Whenever I meet investors around the world, the most pressing question is: what happened to India? This was an economy that grew at nearly eight per cent for an entire decade (2003-2013). So much was expected from it. It was supposed to prove to the world that even a noisy, chaotic and populous democracy could deliver high growth. It was seen as the answer to China and its authoritarian economic model. Though everyone knew that India had certain institutional flaws, they were willing to cut it some slack in the hope that the country would succeed.
Given all the hope and hype, it’s not surprising that there is now so much disappointment with India. In meetings, I now have to defend our growth record and explain why five per cent growth is not the new normal for India. Eighteen months ago, we would use charts explaining how India was about eight or ten years behind China on most economic indicators, and thus was poised for an acceleration in demand across product categories. Today, however, most investors refuse to acknowledge India as a competitor to China. Any comparison is rubbished because we are seen as being incapable of execution.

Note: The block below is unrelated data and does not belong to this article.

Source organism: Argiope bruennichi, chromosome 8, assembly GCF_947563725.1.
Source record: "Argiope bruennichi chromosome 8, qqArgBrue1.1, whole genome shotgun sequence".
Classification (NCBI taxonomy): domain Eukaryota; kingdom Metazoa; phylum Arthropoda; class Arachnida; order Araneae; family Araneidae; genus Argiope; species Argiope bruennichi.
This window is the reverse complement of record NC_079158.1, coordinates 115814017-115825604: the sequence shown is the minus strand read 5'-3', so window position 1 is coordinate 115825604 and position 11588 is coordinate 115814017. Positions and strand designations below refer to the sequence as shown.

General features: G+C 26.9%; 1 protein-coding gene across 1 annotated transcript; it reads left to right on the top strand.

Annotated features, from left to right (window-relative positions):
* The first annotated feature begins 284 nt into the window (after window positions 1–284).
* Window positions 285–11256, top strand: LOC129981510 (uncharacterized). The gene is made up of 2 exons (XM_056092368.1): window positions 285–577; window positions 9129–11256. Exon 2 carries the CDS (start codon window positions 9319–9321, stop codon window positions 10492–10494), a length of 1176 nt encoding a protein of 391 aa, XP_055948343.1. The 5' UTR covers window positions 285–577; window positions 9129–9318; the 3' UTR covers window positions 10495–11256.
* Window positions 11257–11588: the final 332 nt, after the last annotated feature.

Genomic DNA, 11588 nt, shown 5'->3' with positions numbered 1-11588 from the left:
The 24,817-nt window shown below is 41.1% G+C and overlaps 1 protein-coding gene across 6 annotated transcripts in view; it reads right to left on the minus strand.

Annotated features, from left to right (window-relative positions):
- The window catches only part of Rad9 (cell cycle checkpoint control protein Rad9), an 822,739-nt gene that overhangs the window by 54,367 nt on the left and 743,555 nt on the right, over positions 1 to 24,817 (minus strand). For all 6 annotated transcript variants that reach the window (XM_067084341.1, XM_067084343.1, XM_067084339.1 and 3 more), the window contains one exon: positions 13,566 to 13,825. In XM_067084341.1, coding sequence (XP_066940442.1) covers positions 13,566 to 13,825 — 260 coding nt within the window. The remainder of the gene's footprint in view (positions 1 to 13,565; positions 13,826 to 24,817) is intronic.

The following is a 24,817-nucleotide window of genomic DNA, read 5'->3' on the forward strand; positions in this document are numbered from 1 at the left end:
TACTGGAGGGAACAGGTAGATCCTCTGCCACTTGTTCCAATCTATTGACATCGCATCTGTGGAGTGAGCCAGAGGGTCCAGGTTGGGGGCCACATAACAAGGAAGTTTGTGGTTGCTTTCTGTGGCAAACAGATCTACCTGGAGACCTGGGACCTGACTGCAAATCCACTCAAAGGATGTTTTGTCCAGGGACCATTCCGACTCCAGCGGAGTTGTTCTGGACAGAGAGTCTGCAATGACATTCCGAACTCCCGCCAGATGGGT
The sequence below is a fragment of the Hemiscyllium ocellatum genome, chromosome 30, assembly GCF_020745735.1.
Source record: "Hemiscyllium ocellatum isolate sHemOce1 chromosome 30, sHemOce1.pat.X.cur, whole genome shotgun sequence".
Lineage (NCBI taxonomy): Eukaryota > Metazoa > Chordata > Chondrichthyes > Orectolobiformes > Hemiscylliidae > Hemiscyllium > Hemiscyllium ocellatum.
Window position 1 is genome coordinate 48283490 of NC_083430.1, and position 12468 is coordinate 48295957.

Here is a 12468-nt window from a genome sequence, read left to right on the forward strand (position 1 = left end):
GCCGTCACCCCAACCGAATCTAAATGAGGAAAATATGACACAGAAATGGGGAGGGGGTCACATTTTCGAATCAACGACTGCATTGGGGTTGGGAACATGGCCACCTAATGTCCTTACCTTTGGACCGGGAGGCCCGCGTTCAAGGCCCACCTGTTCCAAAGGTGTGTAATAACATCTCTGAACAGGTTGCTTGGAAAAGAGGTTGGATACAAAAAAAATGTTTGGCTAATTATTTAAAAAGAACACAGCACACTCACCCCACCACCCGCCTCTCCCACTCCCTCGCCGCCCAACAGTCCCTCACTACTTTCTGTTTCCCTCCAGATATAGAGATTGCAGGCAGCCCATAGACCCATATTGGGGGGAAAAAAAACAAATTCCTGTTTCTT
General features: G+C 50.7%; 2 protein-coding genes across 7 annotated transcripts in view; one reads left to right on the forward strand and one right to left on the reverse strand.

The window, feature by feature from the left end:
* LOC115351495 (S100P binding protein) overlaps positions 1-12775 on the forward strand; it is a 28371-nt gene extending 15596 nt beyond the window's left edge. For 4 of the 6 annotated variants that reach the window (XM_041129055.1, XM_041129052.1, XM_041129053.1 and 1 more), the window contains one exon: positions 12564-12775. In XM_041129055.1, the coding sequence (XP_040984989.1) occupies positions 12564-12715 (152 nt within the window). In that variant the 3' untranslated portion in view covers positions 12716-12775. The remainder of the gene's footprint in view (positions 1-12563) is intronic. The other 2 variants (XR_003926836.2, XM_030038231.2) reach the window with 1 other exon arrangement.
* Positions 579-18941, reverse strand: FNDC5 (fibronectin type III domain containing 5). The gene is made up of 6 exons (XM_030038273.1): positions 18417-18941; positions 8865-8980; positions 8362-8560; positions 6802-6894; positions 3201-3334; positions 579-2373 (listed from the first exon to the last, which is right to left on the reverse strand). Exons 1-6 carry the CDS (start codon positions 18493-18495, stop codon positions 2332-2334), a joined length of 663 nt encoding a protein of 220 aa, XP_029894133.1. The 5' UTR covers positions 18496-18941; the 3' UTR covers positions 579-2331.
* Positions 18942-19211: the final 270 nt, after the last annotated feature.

To many investors, India does not seem to have a long-term strategic game plan, and the lurch towards populism is scary. Everyone is convinced that this is a largely self-inflicted problem. The great demographic dividend is seen by most as an upcoming demographic disaster, given India’s inability to provide skills training to its people or to create jobs. >> Read More